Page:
When I received the news that I was going into chemotherapy in 2020, the one side effect I was warned about was fatigue. I ran a marathon in 2018 so I figured I knew what fatigue was. Also, I’ve suffered some bad vodka hangovers so I thought I knew what to prepare for.
Nope, not even mildly prepared. The best way to describe fatigue is a shadow. It’s always there but you can’t see it. It’s the effect, not the cause so it lingers in the background while you try and focus on the main issues.
After the surgery, it was hard to distinguish between fatigue or if I was drowsy from the pain meds. After my first round of chemotherapy, I knew exactly what fatigue felt like and also how debilitating it could be if I didn’t keep on top of it.
From the first round of chemotherapy, the one food that I’ve craved was potatoes. In any form, so long as it was cooked (I haven’t tried raw potato but I imagine it leaves a lingering after-taste.). At the moment, it’s potatoe wedges but in the beginning, it was hot chips. Then it moved to plain chips, mashed potatoes, scallop potatoes, boiled with a bit of butter. Also, it had to be chunky cut. Maccas French fries left the most metal-like after-taste in my mouth. Not cool. Potatoes helped me manage my fatigue and nausea so that was helpful.
Fatigue hits me the hardest in the first 3-5 days. Partly because of treatment and partly because I go straight to work after. The clinical trial wasn’t so bad. The fatigue was more from the constant pain I was in because one of the tumours wanted to make its presence felt. So it decided to press on a nerve. Not tissue, fat or a vein. A fucking nerve.
Fatigue leaves you staring into space blankly and not in a hipster, appreciating your present self, meditative way either. Your head feels like it weighs 10 kgs and it’s spinning like a CD that’s about to start playing. Fatigue makes you wonder why the trees look so alive and why you can’t be that alive. You still have 20 thoughts running through your head but you can’t bring yourself to get out of bed.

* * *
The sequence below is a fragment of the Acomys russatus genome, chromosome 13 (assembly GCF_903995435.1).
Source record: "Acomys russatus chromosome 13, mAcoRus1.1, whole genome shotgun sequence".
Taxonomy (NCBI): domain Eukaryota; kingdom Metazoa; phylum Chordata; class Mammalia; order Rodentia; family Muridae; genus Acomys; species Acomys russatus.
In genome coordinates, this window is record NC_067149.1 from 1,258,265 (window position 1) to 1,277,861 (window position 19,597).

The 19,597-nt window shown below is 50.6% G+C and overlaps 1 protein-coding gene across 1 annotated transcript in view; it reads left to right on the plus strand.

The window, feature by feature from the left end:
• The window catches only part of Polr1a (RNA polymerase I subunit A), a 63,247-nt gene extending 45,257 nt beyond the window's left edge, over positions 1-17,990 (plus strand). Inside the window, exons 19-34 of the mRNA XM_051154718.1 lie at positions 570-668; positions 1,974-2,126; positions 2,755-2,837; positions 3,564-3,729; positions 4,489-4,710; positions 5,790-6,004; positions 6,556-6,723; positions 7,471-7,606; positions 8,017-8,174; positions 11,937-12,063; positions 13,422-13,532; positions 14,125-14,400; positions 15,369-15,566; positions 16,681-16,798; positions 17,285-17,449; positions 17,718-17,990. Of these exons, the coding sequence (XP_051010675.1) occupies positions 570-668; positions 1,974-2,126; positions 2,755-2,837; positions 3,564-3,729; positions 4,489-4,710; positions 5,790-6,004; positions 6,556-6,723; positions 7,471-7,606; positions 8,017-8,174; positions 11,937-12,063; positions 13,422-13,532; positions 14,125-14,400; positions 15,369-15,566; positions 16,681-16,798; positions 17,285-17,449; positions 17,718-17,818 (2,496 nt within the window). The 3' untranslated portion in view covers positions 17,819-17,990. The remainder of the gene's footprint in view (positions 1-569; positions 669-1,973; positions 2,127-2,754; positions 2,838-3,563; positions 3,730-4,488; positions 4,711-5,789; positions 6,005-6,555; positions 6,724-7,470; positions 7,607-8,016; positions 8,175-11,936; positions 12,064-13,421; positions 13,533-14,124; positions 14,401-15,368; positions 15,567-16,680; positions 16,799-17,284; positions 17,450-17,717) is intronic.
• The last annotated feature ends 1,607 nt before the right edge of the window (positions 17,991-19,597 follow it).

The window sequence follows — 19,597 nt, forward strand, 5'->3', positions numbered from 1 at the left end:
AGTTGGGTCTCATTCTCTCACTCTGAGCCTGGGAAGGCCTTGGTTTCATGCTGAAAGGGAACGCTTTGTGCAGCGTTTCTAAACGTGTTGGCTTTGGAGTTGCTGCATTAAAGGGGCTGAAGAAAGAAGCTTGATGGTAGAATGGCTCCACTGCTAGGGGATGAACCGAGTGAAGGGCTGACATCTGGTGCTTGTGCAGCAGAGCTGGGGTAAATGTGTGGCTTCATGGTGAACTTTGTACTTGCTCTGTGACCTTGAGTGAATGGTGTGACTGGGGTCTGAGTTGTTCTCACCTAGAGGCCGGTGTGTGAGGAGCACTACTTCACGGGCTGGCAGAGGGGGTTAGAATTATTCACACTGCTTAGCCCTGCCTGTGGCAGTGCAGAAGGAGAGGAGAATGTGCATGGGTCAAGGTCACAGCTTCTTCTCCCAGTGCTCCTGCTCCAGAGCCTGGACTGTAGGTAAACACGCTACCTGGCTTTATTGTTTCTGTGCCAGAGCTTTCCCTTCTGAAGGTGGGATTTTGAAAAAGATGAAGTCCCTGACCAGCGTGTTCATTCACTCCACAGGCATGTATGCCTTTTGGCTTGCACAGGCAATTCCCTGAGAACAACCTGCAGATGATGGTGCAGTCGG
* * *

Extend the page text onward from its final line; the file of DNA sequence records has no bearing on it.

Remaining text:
So the first thing I realised is that fatigue and tiredness are not the same thing. I can be a exhausted and drained from everything I’ve done that day. I’ll take my sleeping tablets and drink chamomile tea. I’ll get tucked into bed with my meditative music and I’ll sleep for….one hour.
Fatigue mixed with general anxiety can make it impossible to sleep some nights. No matter where I am, sleep has to have some element of silence. When my emotional state is compromised because I have no physical energy to sleep, I start to have the most twisted thoughts. Also, they never make sense. They’re just there, reacting to what I’m feeling and how I’m coping. Then the other side effects become amplified with fatigue. Back pain from the blood thinner, stress from my discomfort, drowsiness from the morphine, adrenaline from fear, fear from never knowing what’s happening next and just being overwhelmed by everything. The amount of times I’ve planned my funeral at 2am, it’s become a ritual. Also, if I can get a disco unicorn, it’ll be epic!
Fatigue with this Folfiri treatment has been tricky. Jelly legs after they disconnect me from the treatment, headaches and from being so drained, I cannot bring myself to eat. Eating feels exhausting. Even taking a supplement drink is pushing it too far. The amount of times I’ve gone to bed starving because I’d rather be hungry then have to sit at the table and physically open my mouth is worrying. My jawline has gone on strike because of this treatment and now my jaw looks like a tetris cube. Also, I take two bites then my jawline starts to hurt. Turns out you have to use it like a muscle. The less you use it, the more difficult it is to chew. I don’t know why I found that so surprising.